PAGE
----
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The Top 10 Dandy Animal Metaphors

The dandy defies definition. Being a predominantly male phenomenon, the dandy has repeatedly been described as effeminized, a hermaphrodite, the third gender, a thing, and, finally, in numerous ways as an animal. Here are the Top 10 animal metaphors with regard to the dandy:

The lion is probably the most commonly known synonym of the dandy. The term was very popular in the 1830s and 1840s Parisian society. It was originally derived from the lions that were kept in the Tower of London. As they became very sought-after and a landmark of the English metropolis, the term was soon used for celebrities. The German translation “Salonlöwe” expresses this facet perfectly. Obviously, the lion metaphor also refers to the dandy as the leader of the bon ton, as the lion is commonly called the king of the animality. The lion is a virile, dangerous, and bold animal; thus, the dandy as lion is quite a positive illustration. This trope focuses on the dandy as an active, strong, and masculine persona who leaves a mark in society.

The dominant animal metaphor with respect to the dandy was the ape/monkey. The dandy’s precursor, the fop, was already portrayed. The dandy is portrayed as downright foolish and narcissistic. The Glass refers to the hour-long dressing process of the dandy. There is a beautiful sketch of Alfred Crowquill, “Love, or An Exquisite at his Devotions” (1825), illustrating this view precisely. The ape/monkey metaphor points to one of the inherent paradoxes of the dandy: One of the most fundamental traits of the dandy persona is its claim for originality and independence. Yet, the ape metaphor insinuates quite the opposite, as the dandy is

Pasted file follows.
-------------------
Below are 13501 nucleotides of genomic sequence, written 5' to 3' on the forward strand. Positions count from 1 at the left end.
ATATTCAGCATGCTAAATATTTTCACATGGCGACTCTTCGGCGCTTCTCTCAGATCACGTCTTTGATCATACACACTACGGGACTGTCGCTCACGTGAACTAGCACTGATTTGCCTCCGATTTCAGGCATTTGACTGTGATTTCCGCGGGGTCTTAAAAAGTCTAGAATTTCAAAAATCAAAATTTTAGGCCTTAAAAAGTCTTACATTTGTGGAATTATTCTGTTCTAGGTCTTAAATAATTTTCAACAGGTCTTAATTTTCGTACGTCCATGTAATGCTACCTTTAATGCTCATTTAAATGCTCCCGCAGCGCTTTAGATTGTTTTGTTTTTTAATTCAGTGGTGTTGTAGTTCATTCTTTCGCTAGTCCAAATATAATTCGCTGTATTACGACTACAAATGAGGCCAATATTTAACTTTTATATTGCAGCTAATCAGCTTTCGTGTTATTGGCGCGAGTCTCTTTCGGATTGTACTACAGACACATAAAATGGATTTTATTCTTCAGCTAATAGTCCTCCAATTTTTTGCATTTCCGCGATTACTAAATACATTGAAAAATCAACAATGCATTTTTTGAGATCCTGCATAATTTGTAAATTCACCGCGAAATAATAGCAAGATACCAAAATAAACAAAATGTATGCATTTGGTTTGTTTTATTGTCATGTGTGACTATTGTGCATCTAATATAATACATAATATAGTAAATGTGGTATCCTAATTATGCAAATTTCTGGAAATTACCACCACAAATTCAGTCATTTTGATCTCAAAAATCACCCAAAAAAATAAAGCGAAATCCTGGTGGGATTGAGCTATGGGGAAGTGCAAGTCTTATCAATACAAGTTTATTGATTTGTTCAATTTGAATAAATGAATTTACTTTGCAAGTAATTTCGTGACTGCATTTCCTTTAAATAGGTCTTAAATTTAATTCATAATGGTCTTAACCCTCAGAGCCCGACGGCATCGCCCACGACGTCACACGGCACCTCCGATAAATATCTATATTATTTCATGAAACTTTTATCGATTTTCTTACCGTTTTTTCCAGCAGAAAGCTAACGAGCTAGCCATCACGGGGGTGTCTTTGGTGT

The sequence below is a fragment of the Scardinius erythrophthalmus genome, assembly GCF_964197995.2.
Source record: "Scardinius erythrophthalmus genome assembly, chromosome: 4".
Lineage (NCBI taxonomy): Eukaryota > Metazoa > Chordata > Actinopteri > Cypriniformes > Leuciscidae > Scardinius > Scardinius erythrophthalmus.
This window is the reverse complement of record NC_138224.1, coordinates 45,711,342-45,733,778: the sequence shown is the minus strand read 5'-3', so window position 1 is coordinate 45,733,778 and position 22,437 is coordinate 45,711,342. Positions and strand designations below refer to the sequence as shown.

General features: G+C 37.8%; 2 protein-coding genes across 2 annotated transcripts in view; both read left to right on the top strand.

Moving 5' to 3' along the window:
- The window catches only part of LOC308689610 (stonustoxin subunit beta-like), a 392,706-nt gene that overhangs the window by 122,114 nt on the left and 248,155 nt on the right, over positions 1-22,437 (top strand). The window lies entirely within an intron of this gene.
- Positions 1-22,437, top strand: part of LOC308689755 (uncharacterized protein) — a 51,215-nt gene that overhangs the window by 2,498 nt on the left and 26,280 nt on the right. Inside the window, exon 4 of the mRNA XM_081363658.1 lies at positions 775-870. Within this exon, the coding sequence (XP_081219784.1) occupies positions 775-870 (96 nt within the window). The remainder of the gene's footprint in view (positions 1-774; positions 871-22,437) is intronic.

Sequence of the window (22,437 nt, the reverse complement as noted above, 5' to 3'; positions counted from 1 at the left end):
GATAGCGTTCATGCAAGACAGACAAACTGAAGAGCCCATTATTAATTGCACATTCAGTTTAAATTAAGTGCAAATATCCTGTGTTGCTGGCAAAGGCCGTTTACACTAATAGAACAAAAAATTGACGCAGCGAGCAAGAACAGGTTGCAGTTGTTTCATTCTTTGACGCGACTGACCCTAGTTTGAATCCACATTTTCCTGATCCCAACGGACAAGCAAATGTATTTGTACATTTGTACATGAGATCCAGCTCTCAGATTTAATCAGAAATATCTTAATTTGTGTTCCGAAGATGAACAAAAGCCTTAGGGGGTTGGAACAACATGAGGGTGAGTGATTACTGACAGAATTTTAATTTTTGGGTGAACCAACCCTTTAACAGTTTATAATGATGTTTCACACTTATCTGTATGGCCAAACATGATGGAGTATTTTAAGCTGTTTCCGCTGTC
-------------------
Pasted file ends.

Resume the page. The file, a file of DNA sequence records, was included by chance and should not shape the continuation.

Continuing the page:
The dandy as butterfly has become memorialized by Rea Irvin’s cover design for the first edition of the New Yorker Magazine. It portrays the figure of Eustace Tilly, a fictitious dandy modeled on Alfred d’Orsay. Strictly speaking, the dandy is not portrayed as a butterfly in this image, but rather looks at him through his quizzing glass. The dandy as butterfly accentuates his fickle and inherently paradox nature that defies definite access. The butterfly metaphor arises from the dandy’s splendid sartorial style that sets the fashion and requires constant change in order to maintain his position as trendsetter. What he offers is visual entertainment. Accordingly, Edward Goulbourn stated in his satirical poem “The Pursuits of Fashion” (1810).